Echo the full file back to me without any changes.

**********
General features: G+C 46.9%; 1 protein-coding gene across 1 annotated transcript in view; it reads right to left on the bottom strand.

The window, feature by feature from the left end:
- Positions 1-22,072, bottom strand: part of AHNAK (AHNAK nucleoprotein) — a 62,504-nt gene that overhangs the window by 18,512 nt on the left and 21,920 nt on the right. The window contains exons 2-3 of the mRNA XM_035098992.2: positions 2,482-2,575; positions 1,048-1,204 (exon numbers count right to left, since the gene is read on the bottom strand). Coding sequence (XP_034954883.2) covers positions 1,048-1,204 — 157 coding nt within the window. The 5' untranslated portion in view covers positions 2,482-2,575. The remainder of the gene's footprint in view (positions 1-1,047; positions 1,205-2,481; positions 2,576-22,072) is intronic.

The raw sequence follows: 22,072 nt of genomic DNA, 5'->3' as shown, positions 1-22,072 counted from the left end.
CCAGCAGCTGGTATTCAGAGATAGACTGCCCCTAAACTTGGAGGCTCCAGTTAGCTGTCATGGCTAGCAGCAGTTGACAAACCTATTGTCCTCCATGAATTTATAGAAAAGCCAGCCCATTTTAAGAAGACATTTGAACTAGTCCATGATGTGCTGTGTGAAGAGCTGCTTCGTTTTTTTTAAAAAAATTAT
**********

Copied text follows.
General features: G+C 46.9%; 1 protein-coding gene across 1 annotated transcript in view; it reads right to left on the bottom strand.

The window, feature by feature from the left end:
- Positions 1-22,072, bottom strand: part of AHNAK (AHNAK nucleoprotein) — a 62,504-nt gene that overhangs the window by 18,512 nt on the left and 21,920 nt on the right. The window contains exons 2-3 of the mRNA XM_035098992.2: positions 2,482-2,575; positions 1,048-1,204 (exon numbers count right to left, since the gene is read on the bottom strand). Coding sequence (XP_034954883.2) covers positions 1,048-1,204 — 157 coding nt within the window. The 5' untranslated portion in view covers positions 2,482-2,575. The remainder of the gene's footprint in view (positions 1-1,047; positions 1,205-2,481; positions 2,576-22,072) is intronic.

The raw sequence follows: 22,072 nt of genomic DNA, 5'->3' as shown, positions 1-22,072 counted from the left end.
CCAGCAGCTGGTATTCAGAGATAGACTGCCCCTAAACTTGGAGGCTCCAGTTAGCTGTCATGGCTAGCAGCAGTTGACAAACCTATTGTCCTCCATGAATTTATAGAAAAGCCAGCCCATTTTAAGAAGACATTTGAACTAGTCCATGATGTGCTGTGTGAAGAGCTGCTTCGTTTTTTTTAAAAAAATTAT